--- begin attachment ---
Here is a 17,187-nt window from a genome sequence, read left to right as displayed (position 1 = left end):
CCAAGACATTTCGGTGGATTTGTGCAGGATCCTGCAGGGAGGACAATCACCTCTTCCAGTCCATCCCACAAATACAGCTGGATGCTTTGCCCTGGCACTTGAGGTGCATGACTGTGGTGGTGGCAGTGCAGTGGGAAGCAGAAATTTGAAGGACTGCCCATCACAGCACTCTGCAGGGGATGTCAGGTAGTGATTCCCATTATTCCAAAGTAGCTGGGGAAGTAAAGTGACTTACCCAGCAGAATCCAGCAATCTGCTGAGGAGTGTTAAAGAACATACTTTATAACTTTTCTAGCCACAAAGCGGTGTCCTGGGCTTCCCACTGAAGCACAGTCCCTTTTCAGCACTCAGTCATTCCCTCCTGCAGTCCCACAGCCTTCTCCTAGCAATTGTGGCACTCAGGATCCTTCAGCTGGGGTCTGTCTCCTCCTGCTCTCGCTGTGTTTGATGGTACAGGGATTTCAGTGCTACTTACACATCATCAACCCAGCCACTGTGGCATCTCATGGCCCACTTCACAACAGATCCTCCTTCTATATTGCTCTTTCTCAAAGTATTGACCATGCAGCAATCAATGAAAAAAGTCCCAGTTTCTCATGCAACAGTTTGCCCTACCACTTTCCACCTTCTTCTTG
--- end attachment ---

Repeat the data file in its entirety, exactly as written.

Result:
Here is a 17,187-nt window from a genome sequence, read left to right as displayed (position 1 = left end):
CCAAGACATTTCGGTGGATTTGTGCAGGATCCTGCAGGGAGGACAATCACCTCTTCCAGTCCATCCCACAAATACAGCTGGATGCTTTGCCCTGGCACTTGAGGTGCATGACTGTGGTGGTGGCAGTGCAGTGGGAAGCAGAAATTTGAAGGACTGCCCATCACAGCACTCTGCAGGGGATGTCAGGTAGTGATTCCCATTATTCCAAAGTAGCTGGGGAAGTAAAGTGACTTACCCAGCAGAATCCAGCAATCTGCTGAGGAGTGTTAAAGAACATACTTTATAACTTTTCTAGCCACAAAGCGGTGTCCTGGGCTTCCCACTGAAGCACAGTCCCTTTTCAGCACTCAGTCATTCCCTCCTGCAGTCCCACAGCCTTCTCCTAGCAATTGTGGCACTCAGGATCCTTCAGCTGGGGTCTGTCTCCTCCTGCTCTCGCTGTGTTTGATGGTACAGGGATTTCAGTGCTACTTACACATCATCAACCCAGCCACTGTGGCATCTCATGGCCCACTTCACAACAGATCCTCCTTCTATATTGCTCTTTCTCAAAGTATTGACCATGCAGCAATCAATGAAAAAAGTCCCAGTTTCTCATGCAACAGTTTGCCCTACCACTTTCCACCTTCTTCTTG